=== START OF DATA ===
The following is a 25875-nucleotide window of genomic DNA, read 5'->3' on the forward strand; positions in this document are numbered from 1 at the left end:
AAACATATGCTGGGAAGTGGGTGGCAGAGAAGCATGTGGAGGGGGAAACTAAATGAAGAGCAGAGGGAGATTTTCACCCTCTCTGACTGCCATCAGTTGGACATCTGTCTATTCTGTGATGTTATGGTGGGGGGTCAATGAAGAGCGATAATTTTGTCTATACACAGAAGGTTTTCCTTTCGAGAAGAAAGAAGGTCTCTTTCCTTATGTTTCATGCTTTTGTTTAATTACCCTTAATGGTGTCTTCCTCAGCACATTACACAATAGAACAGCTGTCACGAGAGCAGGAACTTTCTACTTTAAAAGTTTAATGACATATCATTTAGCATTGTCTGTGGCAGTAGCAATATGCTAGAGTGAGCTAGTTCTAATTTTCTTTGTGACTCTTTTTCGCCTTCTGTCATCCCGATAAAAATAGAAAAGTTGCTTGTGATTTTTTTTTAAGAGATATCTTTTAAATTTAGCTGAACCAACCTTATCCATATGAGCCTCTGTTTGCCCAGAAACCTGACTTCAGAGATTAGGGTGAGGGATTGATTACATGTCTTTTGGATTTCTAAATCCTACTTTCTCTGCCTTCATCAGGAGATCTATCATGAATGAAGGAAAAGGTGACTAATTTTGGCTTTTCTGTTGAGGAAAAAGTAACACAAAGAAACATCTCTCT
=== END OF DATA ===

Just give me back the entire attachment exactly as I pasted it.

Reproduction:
The following is a 25875-nucleotide window of genomic DNA, read 5'->3' on the forward strand; positions in this document are numbered from 1 at the left end:
AAACATATGCTGGGAAGTGGGTGGCAGAGAAGCATGTGGAGGGGGAAACTAAATGAAGAGCAGAGGGAGATTTTCACCCTCTCTGACTGCCATCAGTTGGACATCTGTCTATTCTGTGATGTTATGGTGGGGGGTCAATGAAGAGCGATAATTTTGTCTATACACAGAAGGTTTTCCTTTCGAGAAGAAAGAAGGTCTCTTTCCTTATGTTTCATGCTTTTGTTTAATTACCCTTAATGGTGTCTTCCTCAGCACATTACACAATAGAACAGCTGTCACGAGAGCAGGAACTTTCTACTTTAAAAGTTTAATGACATATCATTTAGCATTGTCTGTGGCAGTAGCAATATGCTAGAGTGAGCTAGTTCTAATTTTCTTTGTGACTCTTTTTCGCCTTCTGTCATCCCGATAAAAATAGAAAAGTTGCTTGTGATTTTTTTTTAAGAGATATCTTTTAAATTTAGCTGAACCAACCTTATCCATATGAGCCTCTGTTTGCCCAGAAACCTGACTTCAGAGATTAGGGTGAGGGATTGATTACATGTCTTTTGGATTTCTAAATCCTACTTTCTCTGCCTTCATCAGGAGATCTATCATGAATGAAGGAAAAGGTGACTAATTTTGGCTTTTCTGTTGAGGAAAAAGTAACACAAAGAAACATCTCTCT